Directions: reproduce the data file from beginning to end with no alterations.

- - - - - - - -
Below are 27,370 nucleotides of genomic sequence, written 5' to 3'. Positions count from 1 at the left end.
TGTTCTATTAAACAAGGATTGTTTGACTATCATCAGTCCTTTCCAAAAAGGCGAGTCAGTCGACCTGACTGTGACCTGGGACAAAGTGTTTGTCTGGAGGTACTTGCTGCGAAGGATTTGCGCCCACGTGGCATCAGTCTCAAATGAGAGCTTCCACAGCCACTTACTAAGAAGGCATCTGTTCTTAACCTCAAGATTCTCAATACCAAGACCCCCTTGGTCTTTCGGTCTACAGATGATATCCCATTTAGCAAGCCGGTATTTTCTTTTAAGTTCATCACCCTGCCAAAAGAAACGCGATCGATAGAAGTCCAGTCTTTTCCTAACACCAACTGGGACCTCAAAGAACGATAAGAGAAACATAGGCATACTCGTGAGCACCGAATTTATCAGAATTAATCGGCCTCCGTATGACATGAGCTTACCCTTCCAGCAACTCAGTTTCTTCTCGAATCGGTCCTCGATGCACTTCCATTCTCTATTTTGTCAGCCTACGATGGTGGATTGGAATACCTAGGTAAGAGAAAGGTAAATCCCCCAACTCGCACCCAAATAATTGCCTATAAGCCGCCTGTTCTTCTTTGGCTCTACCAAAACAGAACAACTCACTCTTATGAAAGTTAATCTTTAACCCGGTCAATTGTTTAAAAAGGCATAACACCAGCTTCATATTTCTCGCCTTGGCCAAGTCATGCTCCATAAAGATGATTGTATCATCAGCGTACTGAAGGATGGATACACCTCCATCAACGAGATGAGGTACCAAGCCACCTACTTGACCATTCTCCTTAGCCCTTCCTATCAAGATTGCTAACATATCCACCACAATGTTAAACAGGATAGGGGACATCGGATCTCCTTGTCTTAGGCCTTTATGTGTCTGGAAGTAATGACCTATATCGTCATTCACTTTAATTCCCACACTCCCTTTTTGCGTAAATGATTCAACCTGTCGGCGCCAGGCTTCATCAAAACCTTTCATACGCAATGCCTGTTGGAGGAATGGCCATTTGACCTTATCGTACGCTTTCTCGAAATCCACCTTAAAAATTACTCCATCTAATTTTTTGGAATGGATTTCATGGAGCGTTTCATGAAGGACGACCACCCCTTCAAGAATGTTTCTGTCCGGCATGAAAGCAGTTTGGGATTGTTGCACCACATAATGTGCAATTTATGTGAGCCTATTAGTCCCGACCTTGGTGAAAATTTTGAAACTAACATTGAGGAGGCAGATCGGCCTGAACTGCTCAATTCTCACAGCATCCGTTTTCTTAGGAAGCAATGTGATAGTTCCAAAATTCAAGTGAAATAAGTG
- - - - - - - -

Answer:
Below are 27,370 nucleotides of genomic sequence, written 5' to 3'. Positions count from 1 at the left end.
TGTTCTATTAAACAAGGATTGTTTGACTATCATCAGTCCTTTCCAAAAAGGCGAGTCAGTCGACCTGACTGTGACCTGGGACAAAGTGTTTGTCTGGAGGTACTTGCTGCGAAGGATTTGCGCCCACGTGGCATCAGTCTCAAATGAGAGCTTCCACAGCCACTTACTAAGAAGGCATCTGTTCTTAACCTCAAGATTCTCAATACCAAGACCCCCTTGGTCTTTCGGTCTACAGATGATATCCCATTTAGCAAGCCGGTATTTTCTTTTAAGTTCATCACCCTGCCAAAAGAAACGCGATCGATAGAAGTCCAGTCTTTTCCTAACACCAACTGGGACCTCAAAGAACGATAAGAGAAACATAGGCATACTCGTGAGCACCGAATTTATCAGAATTAATCGGCCTCCGTATGACATGAGCTTACCCTTCCAGCAACTCAGTTTCTTCTCGAATCGGTCCTCGATGCACTTCCATTCTCTATTTTGTCAGCCTACGATGGTGGATTGGAATACCTAGGTAAGAGAAAGGTAAATCCCCCAACTCGCACCCAAATAATTGCCTATAAGCCGCCTGTTCTTCTTTGGCTCTACCAAAACAGAACAACTCACTCTTATGAAAGTTAATCTTTAACCCGGTCAATTGTTTAAAAAGGCATAACACCAGCTTCATATTTCTCGCCTTGGCCAAGTCATGCTCCATAAAGATGATTGTATCATCAGCGTACTGAAGGATGGATACACCTCCATCAACGAGATGAGGTACCAAGCCACCTACTTGACCATTCTCCTTAGCCCTTCCTATCAAGATTGCTAACATATCCACCACAATGTTAAACAGGATAGGGGACATCGGATCTCCTTGTCTTAGGCCTTTATGTGTCTGGAAGTAATGACCTATATCGTCATTCACTTTAATTCCCACACTCCCTTTTTGCGTAAATGATTCAACCTGTCGGCGCCAGGCTTCATCAAAACCTTTCATACGCAATGCCTGTTGGAGGAATGGCCATTTGACCTTATCGTACGCTTTCTCGAAATCCACCTTAAAAATTACTCCATCTAATTTTTTGGAATGGATTTCATGGAGCGTTTCATGAAGGACGACCACCCCTTCAAGAATGTTTCTGTCCGGCATGAAAGCAGTTTGGGATTGTTGCACCACATAATGTGCAATTTATGTGAGCCTATTAGTCCCGACCTTGGTGAAAATTTTGAAACTAACATTGAGGAGGCAGATCGGCCTGAACTGCTCAATTCTCACAGCATCCGTTTTCTTAGGAAGCAATGTGATAGTTCCAAAATTCAAGTGAAATAAGTG